Young doctors spend more time looking at screens than at patients

Most doctors were forced into the age of electronic health records (EHRs) — for better or for worse. For the most part, I actually enjoy EHRs…although if you think my handwriting was bad before, it has gotten progressively worse since I started using them. But all kidding aside, the only thing I really dislike about EHRs is that I find myself looking at the computer and not at the patient. It’s not an ideal situation, but it’s a necessary part of doing business, as they say.

Of course, I’m not alone in having less “face time” with patients. According to a new study, medical residents at a Swiss teaching hospital spend almost half of their workday on the computer, which is approximately three times the amount of time they spend with patients. Thankfully, I’m not that bad.

But that’s because I make a conscious effort to keep the lines of communication going with my patients. I’ve had to adjust my practice and the way I treat patients to incorporate technology. And it was a priority to me to maintain some level of personal interaction despite the increasingly digital environment.

After all, direct patient care is the most important part of my job. And it’s what I was taught to do during my residency. So for old-timers like me, technology comes second.

New doctors, on the other hand, are developing their skills in this digital environment. In every bit of their medical experience, they’ve had a computer between them and the people they’re helping.

And the worst part is that after they leave their patients, their computer work isn’t done. The record keeping and electronic hoops they need to jump through can consume their whole day if they let it.

In fact, according to the study I mentioned above, the residents reported spending 1.7 hours each day with patients. On the other hand, they’re spending 5.2 hours each day on the computer.

On the whole, only 28 percent of residents’ time was spent on tasks directly related to the patient. Those might include clinical procedures, admissions, and rounds. The bulk of their time —52 percent — was dedicated to things like EHRs, searching for information, and handing off the patient to the next doctor.

That left only 14.6 minutes per day to spend on actual direct patient care.

Is this what medicine has become? I find it startling, and I don’t like it. But the powers that be want it this way. Why? So they can monitor what we do and insert themselves into our decision-making. I can’t tell you how many times the program I’m required to use for patient records tells me that a patient is underweight or overweight when they are not. It can be infuriating. But again, I’ve been practicing medicine long enough to realize that I know my patients better than a computer program does. So while it makes me a little crazy, it doesn’t impede my ability to care for my patients.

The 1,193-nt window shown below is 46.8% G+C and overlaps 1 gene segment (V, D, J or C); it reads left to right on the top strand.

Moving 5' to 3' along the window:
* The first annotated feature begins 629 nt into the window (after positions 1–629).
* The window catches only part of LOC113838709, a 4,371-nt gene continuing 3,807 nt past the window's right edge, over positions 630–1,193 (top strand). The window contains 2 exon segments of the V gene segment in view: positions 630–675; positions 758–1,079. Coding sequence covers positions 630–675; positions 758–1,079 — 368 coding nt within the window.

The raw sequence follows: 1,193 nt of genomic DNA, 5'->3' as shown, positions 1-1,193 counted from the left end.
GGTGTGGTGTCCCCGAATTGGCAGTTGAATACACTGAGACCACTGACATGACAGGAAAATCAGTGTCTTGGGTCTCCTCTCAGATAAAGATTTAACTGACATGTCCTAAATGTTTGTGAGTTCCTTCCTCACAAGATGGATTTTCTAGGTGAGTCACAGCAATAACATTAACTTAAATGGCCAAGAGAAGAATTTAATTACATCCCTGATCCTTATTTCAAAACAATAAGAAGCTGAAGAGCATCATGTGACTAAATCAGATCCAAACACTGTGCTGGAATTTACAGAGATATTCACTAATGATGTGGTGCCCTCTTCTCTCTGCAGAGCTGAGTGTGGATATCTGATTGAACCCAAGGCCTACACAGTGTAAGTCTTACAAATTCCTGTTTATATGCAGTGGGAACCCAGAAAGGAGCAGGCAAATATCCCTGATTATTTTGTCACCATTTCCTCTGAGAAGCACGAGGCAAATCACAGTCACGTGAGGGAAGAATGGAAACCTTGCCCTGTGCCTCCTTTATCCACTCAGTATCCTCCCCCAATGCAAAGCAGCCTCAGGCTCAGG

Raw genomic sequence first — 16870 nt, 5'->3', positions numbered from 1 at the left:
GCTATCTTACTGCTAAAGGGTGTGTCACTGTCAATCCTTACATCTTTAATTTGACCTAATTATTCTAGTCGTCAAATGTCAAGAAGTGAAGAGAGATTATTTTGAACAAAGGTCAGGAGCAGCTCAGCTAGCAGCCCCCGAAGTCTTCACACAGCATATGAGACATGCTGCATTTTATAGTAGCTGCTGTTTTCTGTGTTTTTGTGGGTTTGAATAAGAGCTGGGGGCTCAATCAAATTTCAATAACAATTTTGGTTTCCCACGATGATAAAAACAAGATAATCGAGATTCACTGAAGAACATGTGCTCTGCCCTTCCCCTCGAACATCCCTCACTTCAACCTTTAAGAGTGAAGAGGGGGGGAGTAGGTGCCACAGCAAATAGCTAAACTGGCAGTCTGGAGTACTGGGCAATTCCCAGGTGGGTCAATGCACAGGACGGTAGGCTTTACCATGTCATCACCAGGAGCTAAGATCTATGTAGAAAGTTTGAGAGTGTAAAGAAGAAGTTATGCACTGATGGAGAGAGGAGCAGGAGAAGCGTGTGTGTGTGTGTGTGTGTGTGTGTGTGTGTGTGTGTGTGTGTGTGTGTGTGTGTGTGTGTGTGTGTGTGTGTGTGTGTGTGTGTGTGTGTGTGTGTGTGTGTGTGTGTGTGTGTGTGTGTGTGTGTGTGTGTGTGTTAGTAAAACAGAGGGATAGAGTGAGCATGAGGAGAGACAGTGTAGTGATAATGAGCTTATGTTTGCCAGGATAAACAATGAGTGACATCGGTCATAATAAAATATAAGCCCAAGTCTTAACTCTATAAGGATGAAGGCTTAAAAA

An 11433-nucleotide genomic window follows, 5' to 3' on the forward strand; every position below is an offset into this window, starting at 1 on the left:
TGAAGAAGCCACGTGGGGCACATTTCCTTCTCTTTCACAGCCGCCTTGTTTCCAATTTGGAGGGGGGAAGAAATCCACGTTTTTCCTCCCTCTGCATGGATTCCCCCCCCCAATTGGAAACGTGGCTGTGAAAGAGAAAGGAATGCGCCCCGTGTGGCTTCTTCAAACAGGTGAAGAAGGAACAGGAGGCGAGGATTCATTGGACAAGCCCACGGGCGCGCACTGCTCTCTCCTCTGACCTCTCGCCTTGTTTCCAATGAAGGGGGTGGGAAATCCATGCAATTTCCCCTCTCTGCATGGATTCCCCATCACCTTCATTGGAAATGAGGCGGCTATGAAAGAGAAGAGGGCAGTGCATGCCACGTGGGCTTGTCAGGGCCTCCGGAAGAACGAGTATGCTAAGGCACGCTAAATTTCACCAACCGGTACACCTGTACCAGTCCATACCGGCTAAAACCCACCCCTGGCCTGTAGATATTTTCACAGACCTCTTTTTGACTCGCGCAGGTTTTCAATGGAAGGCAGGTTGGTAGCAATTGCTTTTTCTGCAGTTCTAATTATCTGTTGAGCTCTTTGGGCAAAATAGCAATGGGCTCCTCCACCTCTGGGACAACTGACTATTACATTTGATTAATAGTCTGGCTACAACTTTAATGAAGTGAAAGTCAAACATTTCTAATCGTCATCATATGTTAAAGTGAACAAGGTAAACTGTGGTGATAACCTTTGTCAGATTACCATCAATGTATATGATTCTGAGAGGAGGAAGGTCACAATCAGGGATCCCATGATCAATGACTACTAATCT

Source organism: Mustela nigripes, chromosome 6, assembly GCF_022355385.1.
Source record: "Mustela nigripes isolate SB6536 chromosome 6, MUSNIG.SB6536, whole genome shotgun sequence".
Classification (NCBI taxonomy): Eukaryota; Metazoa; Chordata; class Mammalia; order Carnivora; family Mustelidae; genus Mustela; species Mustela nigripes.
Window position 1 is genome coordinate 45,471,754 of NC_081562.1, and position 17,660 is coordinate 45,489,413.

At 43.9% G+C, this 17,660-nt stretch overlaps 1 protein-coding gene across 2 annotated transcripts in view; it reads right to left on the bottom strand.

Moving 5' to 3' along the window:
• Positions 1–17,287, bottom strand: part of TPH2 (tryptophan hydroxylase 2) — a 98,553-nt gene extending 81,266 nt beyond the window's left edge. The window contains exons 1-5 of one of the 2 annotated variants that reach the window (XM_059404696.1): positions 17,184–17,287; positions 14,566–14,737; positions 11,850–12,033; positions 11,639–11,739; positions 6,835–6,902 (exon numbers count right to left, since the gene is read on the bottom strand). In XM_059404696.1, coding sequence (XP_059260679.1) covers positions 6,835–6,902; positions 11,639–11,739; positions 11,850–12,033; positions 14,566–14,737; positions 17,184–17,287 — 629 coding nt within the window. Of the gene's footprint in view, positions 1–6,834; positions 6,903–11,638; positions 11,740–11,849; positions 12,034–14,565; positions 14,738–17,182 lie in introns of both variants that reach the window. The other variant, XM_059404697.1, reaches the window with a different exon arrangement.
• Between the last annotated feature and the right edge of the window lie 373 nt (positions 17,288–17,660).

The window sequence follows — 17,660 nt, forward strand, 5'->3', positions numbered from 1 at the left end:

Young doctors — and their patients — are the ones who will bear the brunt of this “evolution.” They are just starting out, and it is the only thing they are learning — to look at the screen and trust what it says.

This mirrors what is going on in the United States as a whole as well. Millennials hardly know how to interact with each other as it is. And now with the advent of the EHR, it is only getting worse.

Direct patient care is more important in my book and it is exactly what residents need to be learning, not how to document things on a computer. I have had patients tell me that they have been to doctors who have barely looked at them the entire visit. That isn’t right.

Can you imagine what type of doctor these residents will become? Certainly not one I would want to see. But, I think it is all part of the grand plot to eliminate doctors altogether. It’s bad enough they call us “healthcare providers.” It’s a huge insult to reduce all our education, training, and experience to a generic, catchall term like that. I won’t respond to that terminology at all. I’m a physician. A doctor. But with the younger generation, they really have no choice.

The disproportionate amount of time residents spend on computer tasks compared with direct patient care is concerning — both for the patient and the doctor. This technology was supposed to make things better and increase the efficiency of healthcare practice. But that’s not how it has played out. Instead of improving healthcare, it’s detracting from it.

And the worst part is what it means for you, as a patient. You are being treated as nothing more than a number — not an individual with unique needs.

While they may want to replace us with computers, and lower-level practitioners, the interaction between a patient and their doctor is something I take quite seriously. And I won’t give it up for anything in the world.

I refuse to spend more type typing than I do actually talking to my patients. If your doctor doesn’t share that philosophy, perhaps it’s time to find a new one.

Turn on your skinny genes

I’ve talked before about the role genes play in your weight. More and more evidence continues to point to some genetic factors behind weight gain and obesity.

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